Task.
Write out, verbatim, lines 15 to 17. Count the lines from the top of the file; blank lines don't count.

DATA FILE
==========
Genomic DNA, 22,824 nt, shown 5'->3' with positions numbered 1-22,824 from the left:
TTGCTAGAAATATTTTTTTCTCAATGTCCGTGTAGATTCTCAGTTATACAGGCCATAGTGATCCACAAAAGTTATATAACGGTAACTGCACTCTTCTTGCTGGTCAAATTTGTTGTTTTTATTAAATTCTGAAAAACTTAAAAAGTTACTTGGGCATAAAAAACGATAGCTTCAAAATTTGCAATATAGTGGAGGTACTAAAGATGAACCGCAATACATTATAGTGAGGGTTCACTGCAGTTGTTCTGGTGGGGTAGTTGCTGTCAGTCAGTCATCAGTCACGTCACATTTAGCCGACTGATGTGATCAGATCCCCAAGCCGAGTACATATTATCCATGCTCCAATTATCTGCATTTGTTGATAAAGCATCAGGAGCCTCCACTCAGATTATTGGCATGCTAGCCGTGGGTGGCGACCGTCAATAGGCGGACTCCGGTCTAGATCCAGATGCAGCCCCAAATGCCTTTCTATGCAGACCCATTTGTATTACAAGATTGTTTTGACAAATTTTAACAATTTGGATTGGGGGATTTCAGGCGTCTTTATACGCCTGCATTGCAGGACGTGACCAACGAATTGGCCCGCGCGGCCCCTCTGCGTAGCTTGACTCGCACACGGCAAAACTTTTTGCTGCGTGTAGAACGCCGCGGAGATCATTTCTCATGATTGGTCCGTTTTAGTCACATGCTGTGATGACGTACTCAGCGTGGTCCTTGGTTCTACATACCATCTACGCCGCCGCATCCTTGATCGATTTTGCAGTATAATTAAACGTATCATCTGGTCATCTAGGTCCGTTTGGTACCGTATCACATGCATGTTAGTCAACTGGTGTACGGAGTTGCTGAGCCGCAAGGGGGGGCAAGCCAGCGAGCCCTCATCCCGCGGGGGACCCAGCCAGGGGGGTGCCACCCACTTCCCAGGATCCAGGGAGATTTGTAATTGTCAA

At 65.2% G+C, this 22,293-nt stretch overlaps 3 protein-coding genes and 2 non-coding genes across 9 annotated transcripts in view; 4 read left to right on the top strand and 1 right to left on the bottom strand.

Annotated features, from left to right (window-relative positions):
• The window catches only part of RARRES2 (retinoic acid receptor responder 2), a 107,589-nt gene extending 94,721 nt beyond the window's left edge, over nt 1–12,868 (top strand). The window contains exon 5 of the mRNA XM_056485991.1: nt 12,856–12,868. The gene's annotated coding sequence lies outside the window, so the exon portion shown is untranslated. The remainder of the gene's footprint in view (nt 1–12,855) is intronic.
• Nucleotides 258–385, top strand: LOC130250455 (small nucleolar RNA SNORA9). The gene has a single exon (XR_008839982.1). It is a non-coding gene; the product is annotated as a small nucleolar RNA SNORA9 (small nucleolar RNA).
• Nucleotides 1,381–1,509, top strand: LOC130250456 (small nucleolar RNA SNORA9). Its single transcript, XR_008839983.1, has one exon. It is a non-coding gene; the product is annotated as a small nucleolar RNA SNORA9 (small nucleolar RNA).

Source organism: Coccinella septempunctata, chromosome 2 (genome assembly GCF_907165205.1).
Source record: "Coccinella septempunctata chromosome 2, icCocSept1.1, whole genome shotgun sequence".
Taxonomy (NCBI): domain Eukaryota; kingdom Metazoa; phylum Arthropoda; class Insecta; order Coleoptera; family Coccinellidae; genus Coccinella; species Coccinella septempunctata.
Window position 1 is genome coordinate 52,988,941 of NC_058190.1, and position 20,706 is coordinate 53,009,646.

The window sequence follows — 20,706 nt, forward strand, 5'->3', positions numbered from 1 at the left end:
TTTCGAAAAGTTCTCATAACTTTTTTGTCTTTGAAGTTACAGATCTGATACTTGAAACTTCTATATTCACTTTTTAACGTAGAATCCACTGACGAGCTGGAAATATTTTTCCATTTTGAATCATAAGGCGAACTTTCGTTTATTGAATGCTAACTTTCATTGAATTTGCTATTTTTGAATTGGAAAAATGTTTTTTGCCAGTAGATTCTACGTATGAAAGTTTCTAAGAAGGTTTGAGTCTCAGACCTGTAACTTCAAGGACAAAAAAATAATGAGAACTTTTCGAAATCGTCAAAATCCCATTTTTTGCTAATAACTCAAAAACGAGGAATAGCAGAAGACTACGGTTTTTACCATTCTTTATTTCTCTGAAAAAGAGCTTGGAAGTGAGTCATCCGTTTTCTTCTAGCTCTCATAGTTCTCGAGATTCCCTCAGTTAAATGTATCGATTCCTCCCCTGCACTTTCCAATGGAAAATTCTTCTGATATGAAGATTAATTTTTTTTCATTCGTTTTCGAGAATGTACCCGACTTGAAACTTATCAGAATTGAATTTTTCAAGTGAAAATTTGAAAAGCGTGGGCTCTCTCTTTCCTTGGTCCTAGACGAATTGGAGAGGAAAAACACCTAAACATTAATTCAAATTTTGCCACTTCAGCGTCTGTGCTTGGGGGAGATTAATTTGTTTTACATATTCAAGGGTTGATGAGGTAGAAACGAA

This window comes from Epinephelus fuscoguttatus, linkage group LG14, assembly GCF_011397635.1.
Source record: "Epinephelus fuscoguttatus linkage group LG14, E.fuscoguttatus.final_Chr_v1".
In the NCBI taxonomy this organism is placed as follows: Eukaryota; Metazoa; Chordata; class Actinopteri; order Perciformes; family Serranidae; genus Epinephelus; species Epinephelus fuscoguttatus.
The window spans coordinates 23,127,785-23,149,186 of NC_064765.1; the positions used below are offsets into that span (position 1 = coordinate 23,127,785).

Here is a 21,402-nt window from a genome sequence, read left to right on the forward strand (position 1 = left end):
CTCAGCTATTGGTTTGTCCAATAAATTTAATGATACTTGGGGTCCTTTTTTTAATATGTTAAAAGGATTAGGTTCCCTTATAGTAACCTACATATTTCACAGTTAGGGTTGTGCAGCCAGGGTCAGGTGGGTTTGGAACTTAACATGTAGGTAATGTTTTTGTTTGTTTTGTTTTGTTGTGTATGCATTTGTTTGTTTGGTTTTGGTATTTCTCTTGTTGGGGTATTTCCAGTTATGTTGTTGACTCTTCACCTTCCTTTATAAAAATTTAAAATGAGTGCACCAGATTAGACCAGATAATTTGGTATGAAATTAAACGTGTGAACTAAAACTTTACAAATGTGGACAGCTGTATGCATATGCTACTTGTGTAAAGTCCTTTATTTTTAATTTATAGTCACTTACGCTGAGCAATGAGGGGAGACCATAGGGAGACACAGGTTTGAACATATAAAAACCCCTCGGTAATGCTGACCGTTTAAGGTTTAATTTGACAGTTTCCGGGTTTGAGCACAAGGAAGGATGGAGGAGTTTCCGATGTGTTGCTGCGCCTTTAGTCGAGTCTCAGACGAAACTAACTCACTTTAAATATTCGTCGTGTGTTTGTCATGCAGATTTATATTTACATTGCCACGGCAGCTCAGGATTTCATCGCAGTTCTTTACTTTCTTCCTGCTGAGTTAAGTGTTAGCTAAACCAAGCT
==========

Source record: "Epinephelus fuscoguttatus linkage group LG14, E.fuscoguttatus.final_Chr_v1".
In the NCBI taxonomy this organism is placed as follows: Eukaryota; Metazoa; Chordata; class Actinopteri; order Perciformes; family Serranidae; genus Epinephelus; species Epinephelus fuscoguttatus.
The window spans coordinates 23,127,785-23,149,186 of NC_064765.1; the positions used below are offsets into that span (position 1 = coordinate 23,127,785).